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Tabletop Game / Zweihander

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In the grim peril of medieval Europe you will roll peasants and die of cholera.

ZWEIHÄNDER Grim & Perilous RPG is a bloodier, grimmer and grittier version of classic tabletop role-playing games you may already familiar with. The community calls this style of gaming the pathetic aesthetic, but we simply call it grim & perilous gaming.

For the sword of this name, see BFS and Swords.

Crowdfunded on Kickstarter in summer 2016 and published in summer 2017, Zweihänder is a spiritual successor to Warhammer Fantasy Roleplay.

As advertised, it is a fantasy tabletop role-playing game, one where adventurers will:

  • Live in a gritty, ‘realistic’ fantasy world
  • Make morally grey decisions & enact vicious reprisals
  • Uncover insidious plots & political intrigue
  • Desperately fight in clandestine & open field combat
  • Defend themselves from injuries, madness & mutations
  • Take part in heart-pumping chase scenes
  • Venture into the wilderness & survive its perils
  • Encounter sanity-blasting creatures & their minions

Using the classical D100 system, with ZWEIHÄNDER RPG you will create grim characters, write perilous adventures and build low fantasy & dark fantasy campaigns. These rules are perfectly suitable to run Renaissance and medieval-styled adventures, too. You can also use this book to craft homebrew stories set in the works of Andrzej Sapkowski, George R.R. Martin, Glen Cook, Scott Lynch and other ‘grimdark’-inspired worlds.


This all-in-one game includes most of what you need to play: a character creation guide, game mastery rules and a bestiary brimming with creatures both fair & foul. All that’s left to gather are a few friends, pencils and a handful of dice.

ZWEIHÄNDER awaits, and the fate of your grim & perilous tale hangs in the balance!

Tropes associated with Zweihänder include:

NOTE: all the tropes of WFRP's parent setting, Warhammer, apply here as well.

  • Absurdly Low Level Cap: Tiers are the closest thing to levels in Zweihänder, and the maximum is three.
  • Armour Is Useless: It most definitively is not, but fat chance you'll ever see any besides (if you're lucky) your starting padded skullcap and that rusty piece of moth-ridden chainmail you nabbed off that bandit.
    • According to the rules, chainmail or plate armour give 1 armour point that stacks with Brawn Bonus (natural resilience) that is a 4 for an average adventurer. This means that average guy in munitions plate armor is as just resilient as ripped warrior naked (unless they suffer an Injury, wherein the ripped, naked warrior begins to Bleed to death). Leather armour was useless against anything but lightest attacks (think fisticuffs).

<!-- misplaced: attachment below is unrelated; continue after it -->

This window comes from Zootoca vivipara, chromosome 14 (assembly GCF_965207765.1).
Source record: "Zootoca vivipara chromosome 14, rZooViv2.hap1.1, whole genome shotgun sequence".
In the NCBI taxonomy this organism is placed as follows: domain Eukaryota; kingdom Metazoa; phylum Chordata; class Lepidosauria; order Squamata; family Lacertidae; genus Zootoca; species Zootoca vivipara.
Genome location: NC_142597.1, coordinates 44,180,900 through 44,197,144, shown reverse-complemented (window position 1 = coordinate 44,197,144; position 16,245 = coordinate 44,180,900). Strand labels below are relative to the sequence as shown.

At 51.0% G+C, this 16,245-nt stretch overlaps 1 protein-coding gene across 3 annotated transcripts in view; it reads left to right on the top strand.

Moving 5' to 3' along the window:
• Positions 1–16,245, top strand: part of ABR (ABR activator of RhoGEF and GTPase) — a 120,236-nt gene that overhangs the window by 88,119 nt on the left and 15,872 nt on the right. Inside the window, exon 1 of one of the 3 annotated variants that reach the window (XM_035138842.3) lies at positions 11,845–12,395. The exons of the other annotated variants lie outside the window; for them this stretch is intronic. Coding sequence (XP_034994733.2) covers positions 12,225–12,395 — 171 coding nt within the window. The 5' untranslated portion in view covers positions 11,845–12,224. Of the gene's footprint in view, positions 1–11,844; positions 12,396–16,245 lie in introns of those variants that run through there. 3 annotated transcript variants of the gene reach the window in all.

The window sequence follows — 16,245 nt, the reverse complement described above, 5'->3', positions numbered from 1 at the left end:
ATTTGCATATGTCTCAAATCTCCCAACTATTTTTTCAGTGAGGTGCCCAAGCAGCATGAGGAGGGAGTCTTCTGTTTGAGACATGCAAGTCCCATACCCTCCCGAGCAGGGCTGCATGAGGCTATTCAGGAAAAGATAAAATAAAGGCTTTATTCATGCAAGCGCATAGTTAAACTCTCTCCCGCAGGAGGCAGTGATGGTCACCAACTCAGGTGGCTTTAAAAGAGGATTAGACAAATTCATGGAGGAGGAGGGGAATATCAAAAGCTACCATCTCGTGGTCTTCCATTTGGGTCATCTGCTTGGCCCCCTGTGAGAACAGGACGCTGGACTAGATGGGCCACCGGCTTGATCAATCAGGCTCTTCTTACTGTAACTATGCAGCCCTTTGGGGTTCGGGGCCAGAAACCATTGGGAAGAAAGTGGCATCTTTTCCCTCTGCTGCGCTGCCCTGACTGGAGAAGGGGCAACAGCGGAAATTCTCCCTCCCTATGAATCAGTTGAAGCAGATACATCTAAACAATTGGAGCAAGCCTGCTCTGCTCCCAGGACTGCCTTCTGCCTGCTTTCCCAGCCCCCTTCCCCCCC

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  • Black Comedy: A lot of it all around.
  • Body Horror: Chaos corrupts; what drives the point home better than waking up one day with a face growing out of your armpit? When fighting in Wytchstone tainted environment, don't breathe in.
  • Captain Ersatz: The gods of Zweihänder are basically the gods of the Warhammer world, without the names. (See Everyone Calls Him "Barkeep" below.)
  • Critical Hit: "Fury!"
  • Critical Failure: A critical failure during spell casting may summon Daemons of Chaos, render you impotent, render you and your party and your distant relatives impotent, or merely give you an insanity point. Guns tend to simply blow up. In general, rolling a natural 100 or a high multiple of 11 on any skill test will result in a critical failure as well. (A natural 01 or a low multiple of 11 will instead result in a critical success.)
  • Crapsack World: The game doesn't advertise itself as "grim and perilous" for nothing.
  • Door Stopper: As shown in the page image, the core rulebook is enormous.
  • Darker and Edgier: By design, as shown in the page quote.
  • Even Bad Men Love Their Mamas: Skrazzak civilization is based around dedication to their mothers, with each female becoming the new Hive Queen of an entire tribe.
  • Everyone Calls Him "Barkeep": The gods are known only by such names as "The Custodian," "The God-Emperor," "The Winter King," etc.
  • Deadpan Snarker: Nevermind characters and NPCs, the core rulebook can get in on the snark.
  • Did You Just Punch Out Cthulhu?: Averted. If your characters encounter things like Greater Demons or Pit Dragons, then your characters will die. Period.
    The Greater Demons of the Abyss are living symbols of the futility of fighting chaos. Their might is unmatched. Their threat is limitless. Each and every one of these foul beings have the power to bring low the greatest of mortal heroes.
  • Evil Virtues: All the Chaotic races, minus Formor, have some pretty positive cultural traits (Orx are brave and community-minded, Beastfolk loathe rape and accept outcastes, and Skrazzak are utterly dedicated to their queens).
  • Gang Bangers: The campaign seed Gangs of Kahabro adds the option of roleplaying medieval 'Work Gangs'.
  • Gold–Silver–Copper Standard: Zweihänder has a similar monetary system, albeit based on Old British Money: 12 copper pennies to the silver shilling, 20 silver shillings to the gold crown. Confusing as hell for anyone who grew up with decimalized money (basically everyone who isn't a Brit or an Irishman born before the mid-60's)
  • The Greatest Story Never Told: The city's rat catchers are the first line of defense against evil ratmen, the Skave...err Skrzzak, who are plotting to conquer the world. They brave the medieval sewers, full of diseases and instant death, armed with little more than clubs and a small (but vicious) dog, all for below minimum wage. They've learnt long ago to not mention it to the people on the surface, on fear of ridicule. Most thankless job ever.